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Cardboard Insulation

post #1 of 6
Thread Starter 

Hey All!

 

So I have about a 4x4 coop inside of a 7x7 run.  The coop is off the ground and the chicks have constant access to the run (the run is secure).  The coop and run is covered.  I will put plastic sheeting on most sides of the run.  All the way to the top in the areas with prevailing winds and about 1/2 way on the sides that face away from prevailing winds. I don't think I need to do this, but I'm gonna double check.  Do I need to add something as insulation to the inside of the coop?  We are in UT.  We can have really cold spells for long periods of time.  We get freezing temperatures and snow (but not always). 

 

I plan on leaving the coop door open year round for air intake and the top of the coop is all ventilation between the top of the coop and the roof of the coop (I could cover some of the open area if necessary). I was thinking of using corrugated cardboard as the insulator if it is necessary - has anyone heard of using that? 

 

Thanks in advance. 

post #2 of 6

Nah probably not needed...the covered run should block most wind and the coop should block the rest.

 

Can you post a pic of your setup?

Great article on VENTILATION, one of THE MOST IMPORTANT aspects of coop design.

Fantastic treatise to help decide how much SPACE your chickens need.

 

Chicken math is not just 'addition'...but also should include Division, Multiplication and especially Subtraction!!!

 

Quoting centrarchid:

"Make every effort to understand your chicken's biology and the environment that supports it."

Reply

Great article on VENTILATION, one of THE MOST IMPORTANT aspects of coop design.

Fantastic treatise to help decide how much SPACE your chickens need.

 

Chicken math is not just 'addition'...but also should include Division, Multiplication and especially Subtraction!!!

 

Quoting centrarchid:

"Make every effort to understand your chicken's biology and the environment that supports it."

Reply
post #3 of 6
Thread Starter 

This is early on before I had the chickens.  I haven't added the roof or plastic on the walls so this is pretty much it.  The pop door is on the right in that picture. The run is secure so we don't close the pop door at night.  We do get eastern canyon winds, but they will stop during the winter. The run is a 7'x7' cube and about a 3.5' x 3.5' coop.  They have one nesting box that is inside of their coop.   The roof of the run will slant toward the front because that faces south.  Our prevailing winds are East and West (so the roof is not a sail).  We get snow.  Some years a lot, other years none.  Sometimes it warms up and melts off quickly, other times we don't make it to freezing for weeks on end after a storm.  Much of the November-March season it does get above freezing each day (or close to it, especially in the sun).  The coop/run will have good south sun in the winter because the trees to the south of it are not deciduous.  We plan on running an extension cord out to the coop/run to heat water during periods of freezing temperatures . . . also to run lights.  We just don't have the $1500 to run electrical to the coop.  The top of the coop has hardware cloth and then a 2"-3" gap before the corrugated roof for ventilation.  I plan on placing an LED rope light above the hardware cloth to light the coop during the winter months.  Next spring, I will add on to the run - another 8'x8' cube or so. . . so I can add a chick or two (depending on how much time I think the chicks spend in the coop in the winter).  The coop isn't that big, but with the run I think they might be OK to have a couple more in there with the outdoor space enlarged.  I will not cover the additional run space because I plan on planting it with things like alfalfa periodically.  I can always add an additional shelter for the chickens in the new run - like a dog house with a roost in it. We put pine shavings and shredded straw in the coop and pine shavings and whatever organic material from the yard in the run.  So far, no flies, no smell, and the chickies love it.  I have a brite tap waterer and LOVE it after using regular fountains for awhile.  The water stays pretty cool, clean and I only replace it once a week (three hens).  We got our first egg today!!!!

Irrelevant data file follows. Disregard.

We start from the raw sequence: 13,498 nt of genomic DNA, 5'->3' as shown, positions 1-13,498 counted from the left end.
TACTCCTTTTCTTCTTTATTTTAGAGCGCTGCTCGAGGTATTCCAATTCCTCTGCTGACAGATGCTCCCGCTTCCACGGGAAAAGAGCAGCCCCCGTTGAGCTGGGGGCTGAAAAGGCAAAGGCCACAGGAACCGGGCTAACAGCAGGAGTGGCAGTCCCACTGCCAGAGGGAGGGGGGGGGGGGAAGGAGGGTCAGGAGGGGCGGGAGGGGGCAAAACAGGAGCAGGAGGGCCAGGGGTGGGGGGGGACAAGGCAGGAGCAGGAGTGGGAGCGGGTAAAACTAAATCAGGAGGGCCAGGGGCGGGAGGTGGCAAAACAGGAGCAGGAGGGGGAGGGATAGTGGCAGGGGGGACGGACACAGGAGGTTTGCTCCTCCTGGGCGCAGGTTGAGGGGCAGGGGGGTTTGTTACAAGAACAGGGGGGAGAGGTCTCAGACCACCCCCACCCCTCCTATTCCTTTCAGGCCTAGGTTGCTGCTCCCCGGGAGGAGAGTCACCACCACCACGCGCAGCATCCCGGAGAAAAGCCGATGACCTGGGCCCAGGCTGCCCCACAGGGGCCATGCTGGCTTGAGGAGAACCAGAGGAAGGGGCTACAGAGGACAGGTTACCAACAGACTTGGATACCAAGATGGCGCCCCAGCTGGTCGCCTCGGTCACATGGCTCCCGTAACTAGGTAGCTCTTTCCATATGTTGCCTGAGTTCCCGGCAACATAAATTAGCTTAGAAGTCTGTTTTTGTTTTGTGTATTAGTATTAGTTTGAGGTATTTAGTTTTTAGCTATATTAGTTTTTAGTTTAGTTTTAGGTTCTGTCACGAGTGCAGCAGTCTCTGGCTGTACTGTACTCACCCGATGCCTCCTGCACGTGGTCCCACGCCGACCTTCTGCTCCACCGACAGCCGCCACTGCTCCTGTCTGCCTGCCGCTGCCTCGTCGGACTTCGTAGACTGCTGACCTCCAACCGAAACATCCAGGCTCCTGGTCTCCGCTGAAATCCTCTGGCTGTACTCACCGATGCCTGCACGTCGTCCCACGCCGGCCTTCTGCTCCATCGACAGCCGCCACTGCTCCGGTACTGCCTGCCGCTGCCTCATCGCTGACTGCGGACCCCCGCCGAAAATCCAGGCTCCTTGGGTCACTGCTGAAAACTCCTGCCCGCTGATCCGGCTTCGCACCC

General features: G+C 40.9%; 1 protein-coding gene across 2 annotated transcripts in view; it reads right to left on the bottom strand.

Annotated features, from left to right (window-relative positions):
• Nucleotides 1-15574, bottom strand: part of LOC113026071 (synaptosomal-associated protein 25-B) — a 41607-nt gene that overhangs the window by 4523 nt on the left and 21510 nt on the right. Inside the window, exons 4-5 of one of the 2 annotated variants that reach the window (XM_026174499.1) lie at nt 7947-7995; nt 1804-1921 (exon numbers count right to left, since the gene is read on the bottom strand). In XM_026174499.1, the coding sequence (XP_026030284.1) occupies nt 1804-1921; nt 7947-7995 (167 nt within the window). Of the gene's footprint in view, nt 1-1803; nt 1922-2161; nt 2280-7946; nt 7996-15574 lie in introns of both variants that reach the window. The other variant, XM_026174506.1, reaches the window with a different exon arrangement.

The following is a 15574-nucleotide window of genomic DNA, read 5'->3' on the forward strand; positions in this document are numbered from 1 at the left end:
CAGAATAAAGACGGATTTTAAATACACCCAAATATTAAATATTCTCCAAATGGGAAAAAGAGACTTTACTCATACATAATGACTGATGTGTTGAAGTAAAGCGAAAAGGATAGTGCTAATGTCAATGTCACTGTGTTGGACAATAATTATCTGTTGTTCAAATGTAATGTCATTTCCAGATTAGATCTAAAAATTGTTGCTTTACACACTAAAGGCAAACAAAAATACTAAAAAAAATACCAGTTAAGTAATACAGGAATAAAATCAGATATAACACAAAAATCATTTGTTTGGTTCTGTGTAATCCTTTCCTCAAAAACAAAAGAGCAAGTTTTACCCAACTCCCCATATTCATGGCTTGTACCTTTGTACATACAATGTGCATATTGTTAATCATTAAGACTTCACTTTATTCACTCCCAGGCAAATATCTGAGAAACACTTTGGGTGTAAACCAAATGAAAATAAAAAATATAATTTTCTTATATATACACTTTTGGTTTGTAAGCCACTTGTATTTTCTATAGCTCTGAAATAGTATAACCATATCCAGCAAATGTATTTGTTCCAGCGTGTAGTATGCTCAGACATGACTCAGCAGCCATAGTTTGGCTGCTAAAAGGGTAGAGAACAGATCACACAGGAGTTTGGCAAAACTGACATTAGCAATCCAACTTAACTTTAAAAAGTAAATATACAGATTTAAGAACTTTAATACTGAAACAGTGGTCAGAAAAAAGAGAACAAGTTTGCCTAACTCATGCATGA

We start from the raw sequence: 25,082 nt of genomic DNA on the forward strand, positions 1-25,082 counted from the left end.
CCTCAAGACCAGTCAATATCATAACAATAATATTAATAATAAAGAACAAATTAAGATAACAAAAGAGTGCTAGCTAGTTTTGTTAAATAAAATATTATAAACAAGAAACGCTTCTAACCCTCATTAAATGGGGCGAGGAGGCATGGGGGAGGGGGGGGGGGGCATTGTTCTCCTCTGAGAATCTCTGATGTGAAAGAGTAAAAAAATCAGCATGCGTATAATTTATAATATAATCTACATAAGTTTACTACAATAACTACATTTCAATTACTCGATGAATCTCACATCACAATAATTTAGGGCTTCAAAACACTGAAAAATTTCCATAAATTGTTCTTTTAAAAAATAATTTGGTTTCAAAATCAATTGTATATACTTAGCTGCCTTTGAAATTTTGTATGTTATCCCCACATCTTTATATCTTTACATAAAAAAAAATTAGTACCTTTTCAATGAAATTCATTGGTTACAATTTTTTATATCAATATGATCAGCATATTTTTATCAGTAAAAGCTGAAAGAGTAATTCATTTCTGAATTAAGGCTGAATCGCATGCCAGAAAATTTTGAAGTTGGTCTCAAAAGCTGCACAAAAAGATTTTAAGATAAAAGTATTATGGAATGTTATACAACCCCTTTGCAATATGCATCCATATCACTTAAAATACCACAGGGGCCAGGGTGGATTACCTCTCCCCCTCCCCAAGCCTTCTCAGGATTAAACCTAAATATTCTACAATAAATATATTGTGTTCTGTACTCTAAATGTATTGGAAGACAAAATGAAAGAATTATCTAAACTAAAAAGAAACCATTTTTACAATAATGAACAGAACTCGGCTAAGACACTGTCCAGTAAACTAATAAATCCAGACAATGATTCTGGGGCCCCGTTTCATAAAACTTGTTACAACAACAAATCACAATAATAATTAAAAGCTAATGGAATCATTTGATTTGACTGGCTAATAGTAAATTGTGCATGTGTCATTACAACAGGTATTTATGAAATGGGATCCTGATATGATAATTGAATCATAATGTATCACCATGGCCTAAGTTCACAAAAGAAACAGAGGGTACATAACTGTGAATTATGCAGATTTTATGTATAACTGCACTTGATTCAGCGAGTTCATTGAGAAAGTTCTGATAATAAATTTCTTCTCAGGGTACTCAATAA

post #4 of 6
Thread Starter 

And no, the chicken ladder is NOT as steep as it looks in these photos.  LOL!  It's an illusion.  They use it well.  And sorry for the repetition from the first post.  I should have re-read the OP before spilling all the details again.  Let's chalk it up to a long week.  


Edited by UTAHEM - 9/25/15 at 10:21pm
post #5 of 6

I'd be most concerned about the lack of ventilation in the little coop...and crowding....and how will you keep your water thawed in winter.

How many bird do you have?

Great article on VENTILATION, one of THE MOST IMPORTANT aspects of coop design.

Fantastic treatise to help decide how much SPACE your chickens need.

 

Chicken math is not just 'addition'...but also should include Division, Multiplication and especially Subtraction!!!

 

Quoting centrarchid:

"Make every effort to understand your chicken's biology and the environment that supports it."

Reply

Great article on VENTILATION, one of THE MOST IMPORTANT aspects of coop design.

Fantastic treatise to help decide how much SPACE your chickens need.

 

Chicken math is not just 'addition'...but also should include Division, Multiplication and especially Subtraction!!!

 

Quoting centrarchid:

"Make every effort to understand your chicken's biology and the environment that supports it."

Reply
post #6 of 6
Thread Starter 
Three birds and like I said the whole top of the little coop is open and we will run extension cords to hear water.
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